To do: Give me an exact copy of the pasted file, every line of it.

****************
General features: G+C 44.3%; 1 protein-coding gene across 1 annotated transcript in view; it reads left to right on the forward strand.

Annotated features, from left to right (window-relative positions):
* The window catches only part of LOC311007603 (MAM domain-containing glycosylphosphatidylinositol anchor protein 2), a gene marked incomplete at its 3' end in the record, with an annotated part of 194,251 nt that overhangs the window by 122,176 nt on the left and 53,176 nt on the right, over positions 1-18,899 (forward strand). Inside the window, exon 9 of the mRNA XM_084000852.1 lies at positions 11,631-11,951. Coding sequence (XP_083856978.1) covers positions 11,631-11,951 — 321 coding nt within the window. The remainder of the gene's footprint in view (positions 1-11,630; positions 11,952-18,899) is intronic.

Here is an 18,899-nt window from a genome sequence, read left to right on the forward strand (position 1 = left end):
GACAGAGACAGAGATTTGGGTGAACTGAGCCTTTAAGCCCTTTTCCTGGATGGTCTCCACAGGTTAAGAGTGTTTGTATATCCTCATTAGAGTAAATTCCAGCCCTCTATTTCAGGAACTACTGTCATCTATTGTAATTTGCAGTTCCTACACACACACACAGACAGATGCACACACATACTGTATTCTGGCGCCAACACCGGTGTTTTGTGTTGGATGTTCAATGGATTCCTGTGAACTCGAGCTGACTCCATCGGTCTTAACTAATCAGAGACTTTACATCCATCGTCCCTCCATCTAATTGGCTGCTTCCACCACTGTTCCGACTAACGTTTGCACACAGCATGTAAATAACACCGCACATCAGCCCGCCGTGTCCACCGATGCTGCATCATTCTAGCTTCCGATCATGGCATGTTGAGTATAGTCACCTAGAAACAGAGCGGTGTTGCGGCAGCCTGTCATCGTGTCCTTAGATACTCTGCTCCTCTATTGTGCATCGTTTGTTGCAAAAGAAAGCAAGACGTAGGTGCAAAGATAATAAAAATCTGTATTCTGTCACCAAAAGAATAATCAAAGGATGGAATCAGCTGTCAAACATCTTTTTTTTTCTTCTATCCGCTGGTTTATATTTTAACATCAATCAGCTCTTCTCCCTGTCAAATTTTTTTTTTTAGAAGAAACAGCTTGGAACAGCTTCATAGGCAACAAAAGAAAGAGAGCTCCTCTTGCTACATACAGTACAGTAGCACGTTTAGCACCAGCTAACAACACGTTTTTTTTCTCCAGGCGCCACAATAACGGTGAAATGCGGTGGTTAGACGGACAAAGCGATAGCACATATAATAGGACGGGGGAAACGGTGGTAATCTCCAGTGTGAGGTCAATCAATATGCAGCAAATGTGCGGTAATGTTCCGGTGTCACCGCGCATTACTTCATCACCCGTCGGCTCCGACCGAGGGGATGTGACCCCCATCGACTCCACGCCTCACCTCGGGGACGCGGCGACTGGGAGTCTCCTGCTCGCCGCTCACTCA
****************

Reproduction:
General features: G+C 44.3%; 1 protein-coding gene across 1 annotated transcript in view; it reads left to right on the forward strand.

Annotated features, from left to right (window-relative positions):
* The window catches only part of LOC311007603 (MAM domain-containing glycosylphosphatidylinositol anchor protein 2), a gene marked incomplete at its 3' end in the record, with an annotated part of 194,251 nt that overhangs the window by 122,176 nt on the left and 53,176 nt on the right, over positions 1-18,899 (forward strand). Inside the window, exon 9 of the mRNA XM_084000852.1 lies at positions 11,631-11,951. Coding sequence (XP_083856978.1) covers positions 11,631-11,951 — 321 coding nt within the window. The remainder of the gene's footprint in view (positions 1-11,630; positions 11,952-18,899) is intronic.

Here is an 18,899-nt window from a genome sequence, read left to right on the forward strand (position 1 = left end):
GACAGAGACAGAGATTTGGGTGAACTGAGCCTTTAAGCCCTTTTCCTGGATGGTCTCCACAGGTTAAGAGTGTTTGTATATCCTCATTAGAGTAAATTCCAGCCCTCTATTTCAGGAACTACTGTCATCTATTGTAATTTGCAGTTCCTACACACACACACAGACAGATGCACACACATACTGTATTCTGGCGCCAACACCGGTGTTTTGTGTTGGATGTTCAATGGATTCCTGTGAACTCGAGCTGACTCCATCGGTCTTAACTAATCAGAGACTTTACATCCATCGTCCCTCCATCTAATTGGCTGCTTCCACCACTGTTCCGACTAACGTTTGCACACAGCATGTAAATAACACCGCACATCAGCCCGCCGTGTCCACCGATGCTGCATCATTCTAGCTTCCGATCATGGCATGTTGAGTATAGTCACCTAGAAACAGAGCGGTGTTGCGGCAGCCTGTCATCGTGTCCTTAGATACTCTGCTCCTCTATTGTGCATCGTTTGTTGCAAAAGAAAGCAAGACGTAGGTGCAAAGATAATAAAAATCTGTATTCTGTCACCAAAAGAATAATCAAAGGATGGAATCAGCTGTCAAACATCTTTTTTTTTCTTCTATCCGCTGGTTTATATTTTAACATCAATCAGCTCTTCTCCCTGTCAAATTTTTTTTTTTAGAAGAAACAGCTTGGAACAGCTTCATAGGCAACAAAAGAAAGAGAGCTCCTCTTGCTACATACAGTACAGTAGCACGTTTAGCACCAGCTAACAACACGTTTTTTTTCTCCAGGCGCCACAATAACGGTGAAATGCGGTGGTTAGACGGACAAAGCGATAGCACATATAATAGGACGGGGGAAACGGTGGTAATCTCCAGTGTGAGGTCAATCAATATGCAGCAAATGTGCGGTAATGTTCCGGTGTCACCGCGCATTACTTCATCACCCGTCGGCTCCGACCGAGGGGATGTGACCCCCATCGACTCCACGCCTCACCTCGGGGACGCGGCGACTGGGAGTCTCCTGCTCGCCGCTCACTCA